Green lender, Renovate America, in Missouri is cooperating with an FBI investigation into a contractor.

Contractors for Renovate America install energy efficient air conditioner – image courtesy of Renovate America

The Wall Street Journal has reported that the FBI and the Securities and Exchange Commission (SEC) are probing the activities of Renovate America, which provides home loans as part of the Property Assessed Clean Energy program, or PACE.  The loans are often used to install solar panels or replace heating and air-conditioning systems.

In Missouri, they were made available at the residential level in September of 2016.  Since then, Renovate America has financed $10 million in projects for roughly 650 homeowners in the state.

The company strongly asserts that it is not being investigated.

Scott McKinlay, Renovate America’s chief legal officer, said in a statement that “we have been assured that Renovate America is not a target of an FBI investigation. We believe from our discussions with the FBI about its investigation of a contractor with whom we have done business that it is likely our company has come up in the context of those FBI interviews.”

The Wall Street Journal reported last week that the FBI is examining how San Diego based Renovate America trains its sales team and contractors, and how it markets its financing to homeowners.  PACE liens are attached to property taxes, which are in a higher position than a home’s mortgage.

Because of the arrangement, customers who don’t pay PACE loans could face legal exposure.  In an interview with Missourinet, Renovate America spokesperson Ellen Qualls said the lenders haven’t pursued any action against customers.

“I think the most important thing for you to understand is that there have been no foreclosures initiated by any PACE provider in the United States since this started happening in Missouri, California and Florida,” said Qualls.  (Missouri, California and Florida have been the three most active states with PACE loans.)

In California, complaints mounted that too many people had taken out unaffordable loans after contractors had misrepresented how the financing is to be paid back.

Qualls contends the company has implemented measures to address those concerns which are in place in Missouri.  She says they include “know-before-you-owe” disclosures and vigorous follow-up by the company to make sure customers understand the loan’s requirements.

“Not withstanding what the home improvement contractor may have described to them about the financing, we do a live recorded phone call with the homeowner to make sure that they understand all of the terms.”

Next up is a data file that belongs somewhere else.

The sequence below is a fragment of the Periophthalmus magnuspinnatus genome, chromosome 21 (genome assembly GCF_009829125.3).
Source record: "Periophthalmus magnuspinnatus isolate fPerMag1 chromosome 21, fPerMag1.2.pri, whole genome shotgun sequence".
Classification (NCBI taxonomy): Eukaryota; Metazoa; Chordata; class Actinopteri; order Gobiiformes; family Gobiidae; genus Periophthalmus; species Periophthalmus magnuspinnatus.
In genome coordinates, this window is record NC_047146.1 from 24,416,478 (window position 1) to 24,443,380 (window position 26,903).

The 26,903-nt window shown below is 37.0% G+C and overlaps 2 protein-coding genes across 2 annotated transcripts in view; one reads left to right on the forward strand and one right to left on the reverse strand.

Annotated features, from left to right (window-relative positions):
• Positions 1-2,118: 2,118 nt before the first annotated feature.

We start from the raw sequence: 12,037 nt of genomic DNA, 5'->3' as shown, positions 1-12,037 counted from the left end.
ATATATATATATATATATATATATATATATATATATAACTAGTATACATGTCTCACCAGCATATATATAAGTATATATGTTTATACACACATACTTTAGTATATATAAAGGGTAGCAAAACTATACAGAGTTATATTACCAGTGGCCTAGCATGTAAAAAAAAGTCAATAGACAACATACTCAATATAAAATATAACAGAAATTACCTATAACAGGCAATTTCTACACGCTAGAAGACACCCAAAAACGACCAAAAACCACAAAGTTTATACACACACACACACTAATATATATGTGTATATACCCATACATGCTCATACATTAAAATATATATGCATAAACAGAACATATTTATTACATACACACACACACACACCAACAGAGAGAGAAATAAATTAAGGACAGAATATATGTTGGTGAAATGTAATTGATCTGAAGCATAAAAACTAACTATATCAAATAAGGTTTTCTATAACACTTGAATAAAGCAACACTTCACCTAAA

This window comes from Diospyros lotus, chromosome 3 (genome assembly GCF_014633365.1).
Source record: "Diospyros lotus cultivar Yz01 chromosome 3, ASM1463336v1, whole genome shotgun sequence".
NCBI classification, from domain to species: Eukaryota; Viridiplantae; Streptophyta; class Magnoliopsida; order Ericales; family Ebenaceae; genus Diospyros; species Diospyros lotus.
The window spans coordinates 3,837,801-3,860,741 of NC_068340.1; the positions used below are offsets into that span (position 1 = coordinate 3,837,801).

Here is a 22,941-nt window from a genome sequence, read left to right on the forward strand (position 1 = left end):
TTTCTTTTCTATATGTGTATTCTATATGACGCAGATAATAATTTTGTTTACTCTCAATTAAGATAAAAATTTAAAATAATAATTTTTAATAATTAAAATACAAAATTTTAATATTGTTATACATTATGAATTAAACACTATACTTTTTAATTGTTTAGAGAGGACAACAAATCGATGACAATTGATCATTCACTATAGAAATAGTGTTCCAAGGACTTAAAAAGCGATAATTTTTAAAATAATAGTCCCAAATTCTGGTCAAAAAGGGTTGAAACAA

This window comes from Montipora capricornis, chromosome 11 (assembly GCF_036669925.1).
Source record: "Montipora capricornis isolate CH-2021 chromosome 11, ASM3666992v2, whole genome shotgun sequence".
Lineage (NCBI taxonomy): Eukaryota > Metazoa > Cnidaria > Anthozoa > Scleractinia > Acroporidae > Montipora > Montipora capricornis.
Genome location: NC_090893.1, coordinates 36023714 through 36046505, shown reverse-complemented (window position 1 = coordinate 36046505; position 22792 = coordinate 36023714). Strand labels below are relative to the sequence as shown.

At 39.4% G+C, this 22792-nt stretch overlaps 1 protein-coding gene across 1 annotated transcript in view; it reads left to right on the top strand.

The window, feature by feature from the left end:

As the privately financed loans are repaid as line items on property tax bills, Qualls says the company has adopted the practice of contacting customers before first payments are due.

“For more than a year now we’ve been sending a first payment reminder letter to say ‘Remember, this is coming on your property taxes’.  The company doesn’t bill it separately.  It’s billed through the property taxes.  We just want to remind folks to look for that and to save up.”

Renovate America supported legislation passed last month in California designed to boost consumer protections in relation to PACE loans.

The company released a statement last week saying it’s cooperating with an FBI investigation into a contractor that handles PACE loans, and noted it’s no longer doing business with that contractor.

McKinlay told Missourinet that inquiries from both the FBI and the Securities and Exchange Commission are beginning to wrap up.

“The request for documents is nearing an end,” said McKinlay.  “And I think it’s a process of making sure that they have what they want and have what they need.  And we’re cooperating with both of those agencies.”

In August, the company’s John Maslowski told Missourinet that over the past two years, Renovate America has put consumer protections in place that have resulted in the company severing business ties with more than 100 contracting firms.

“We have a data driven contractor quality rating system, that monitors their performance.  It looks at customer satisfaction from you or I the property owner.  If there are questions or complaints coming from property owners, we look at how quickly they resolve them.”

The company says it has amended more than 60 specific processes to ensure homeowners have a better understanding of their PACE financing obligation.

With its latest roll-out in Missouri, Renovate America says it’s loans are now available to 129,000 new households.

PACE programs are typically established by local governments.  Renovate America’s financing has been available in the Kansas City, Springfield and St. Louis areas since last September, and is now active in mid Missouri’s Columbia and Jefferson City.